When developing a policy, various factors and needs must be considered, including workforce needs, resources, and patients. These competing needs can impact the development of a policy in several ways.

For example, the workforce’s needs, such as ensuring adequate staffing levels and maintaining a safe working environment, may conflict with the requirements of patients, such as providing timely and efficient care. If a policy is developed to reduce staffing costs, it might increase workload and stress for the remaining staff, negatively impacting patient care and outcomes (Jun et al., 2021).

As COVID-19 cases surged in the US, healthcare systems became overwhelmed, leading to hospital beds, medical supplies, and healthcare worker shortages. This created a difficult balance between allocating resources to COVID-19 patients and those with other health conditions. It also led to many nurses and healthcare workers facing burnout. In a study completed with over 50,000 nurses, “For nurses who had considered leaving their position (n = 676 122), 43.4% identified burnout as a reason that would contribute to their decision to leave their current job (Shah et al., 2021).” 

Not only were nurses overworked and understaffed, but travel contracts for nurses soared throughout the pandemic, and many nurses were often leaving their primary jobs to join traveling agencies to make more money. That then caused some hospitals to need more nurses regarding their staffing ratios. Nurses that were required to care for more patients than they could handle safely caused increased workload and stress, which led to many of them quitting their job in healthcare altogether.

 Adequate staffing levels are necessary to meet patient needs and prevent nursing burnout, but budget constraints may limit staffing levels (Bielickj et al., 2020). It is essential to recognize that policies may have unintended consequences and that ongoing evaluation and feedback from stakeholders are necessary to ensure policies remain effective and responsive to changing needs.

Competing needs within the healthcare system happen on a daily basis. When we look at competing needs and how they may impact the development of new policies, we need to remember that balancing healthcare issues and the competing needs is an act that leaders and management cannot take lightly. Some competing needs within the healthcare setting are budgeting restraints, aging work field nurses, nurse to patient ratios and the common shortage of nurses. When healthcare facilities create new policies such as those surrounding ethics, the healthcare issue of nursing shortages and burnout come up and can cause issues with fully practicing by that new policy. The code of ethics plays a huge role in healthcare and nursing. When there is an increase in nursing shortages such as recently due to Covid-19, ethics become an issue. According to Kelly & Porr (2018), nurses have become accustomed to not speaking up when they have been told what or how to do something that they know is unethical because of possible policies and or working short staffed. When nurses or providers cut corners to get things done because they are short staffed or facilities tell them to do these things, they are put in ethical situations that can cause an increase in burnout. Milliken, (2018) referenced the same and that often times providers and nurses are prepared due to training, education or management to deal with ethical considerations and this can increase the risk of burnout and create more moral distress.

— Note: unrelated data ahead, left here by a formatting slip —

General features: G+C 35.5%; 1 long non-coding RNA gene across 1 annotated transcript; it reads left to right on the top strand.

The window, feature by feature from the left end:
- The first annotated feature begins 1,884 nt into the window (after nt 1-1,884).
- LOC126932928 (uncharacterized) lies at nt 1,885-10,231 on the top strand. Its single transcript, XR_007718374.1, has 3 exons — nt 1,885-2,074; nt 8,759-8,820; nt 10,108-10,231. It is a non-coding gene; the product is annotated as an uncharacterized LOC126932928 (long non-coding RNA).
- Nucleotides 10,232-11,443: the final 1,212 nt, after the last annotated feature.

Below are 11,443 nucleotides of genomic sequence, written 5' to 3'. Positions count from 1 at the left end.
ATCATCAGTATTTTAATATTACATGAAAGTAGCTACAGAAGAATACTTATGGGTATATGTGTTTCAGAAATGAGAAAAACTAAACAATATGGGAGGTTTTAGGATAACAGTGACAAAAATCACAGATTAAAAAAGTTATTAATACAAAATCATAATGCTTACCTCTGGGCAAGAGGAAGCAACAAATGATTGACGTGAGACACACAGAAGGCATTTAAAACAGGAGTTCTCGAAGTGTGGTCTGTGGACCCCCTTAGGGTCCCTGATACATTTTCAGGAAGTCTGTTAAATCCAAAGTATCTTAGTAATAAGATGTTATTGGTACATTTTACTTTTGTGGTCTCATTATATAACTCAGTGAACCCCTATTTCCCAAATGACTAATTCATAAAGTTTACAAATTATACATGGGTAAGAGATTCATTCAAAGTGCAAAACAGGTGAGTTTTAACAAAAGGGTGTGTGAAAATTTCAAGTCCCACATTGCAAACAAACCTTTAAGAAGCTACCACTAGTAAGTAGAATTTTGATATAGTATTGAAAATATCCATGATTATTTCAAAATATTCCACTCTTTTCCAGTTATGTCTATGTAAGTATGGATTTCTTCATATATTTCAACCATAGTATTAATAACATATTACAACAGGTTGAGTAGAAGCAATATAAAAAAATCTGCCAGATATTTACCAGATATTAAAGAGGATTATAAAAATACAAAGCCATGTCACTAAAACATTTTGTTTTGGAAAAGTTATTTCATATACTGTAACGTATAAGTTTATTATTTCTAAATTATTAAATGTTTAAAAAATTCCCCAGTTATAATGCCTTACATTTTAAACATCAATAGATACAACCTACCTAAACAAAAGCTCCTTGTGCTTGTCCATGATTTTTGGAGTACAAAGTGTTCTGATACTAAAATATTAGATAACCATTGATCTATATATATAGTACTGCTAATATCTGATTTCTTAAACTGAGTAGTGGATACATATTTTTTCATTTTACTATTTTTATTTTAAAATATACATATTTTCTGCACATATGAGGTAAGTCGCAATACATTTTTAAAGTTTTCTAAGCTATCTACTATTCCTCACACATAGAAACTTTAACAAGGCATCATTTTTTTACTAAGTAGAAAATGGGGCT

One way that healthcare facilities can help with the issues such as staff burnout and shortages is creating a policy that designates a nurse to patient ratio. While most facilities state they have ratios, these ratios are not always upheld due to staffing issues. By implementing a policy stating for instance one Registered Nurse may not have more than 5 patients per shift with the following stipulations of acuity of the patient, if there are special needs for the patient such a sitter or devices in which aid the patient with ADL’s. When the acuity of the patient is higher, having a load of 5 patients still places the patient and the staff at risk for injury, burnout, ethical dilemmas.  Congress introduced the bill S.1567 in 2021 which is the Nurse Staffing Standards for Hospital Patient Safety and Quality Care Act. This bill states that hospitals must create and submit to the Department of Health and Human Services a minimum nurse to patient ratio. This bill was introduced to help nurses maintain safe and adequate patient staff ratios. In this bill, nurses may refuse the assignment if it is above the minimum ratio. Congress (2021). This type of bill I feel is a must and while staffing is an issue, staffing may get better when nurses hear about specific policies and or bills such as staff to patient ratios. The decrease in burnout, moral distress and unethical decision making will happen because staff are finally being heard.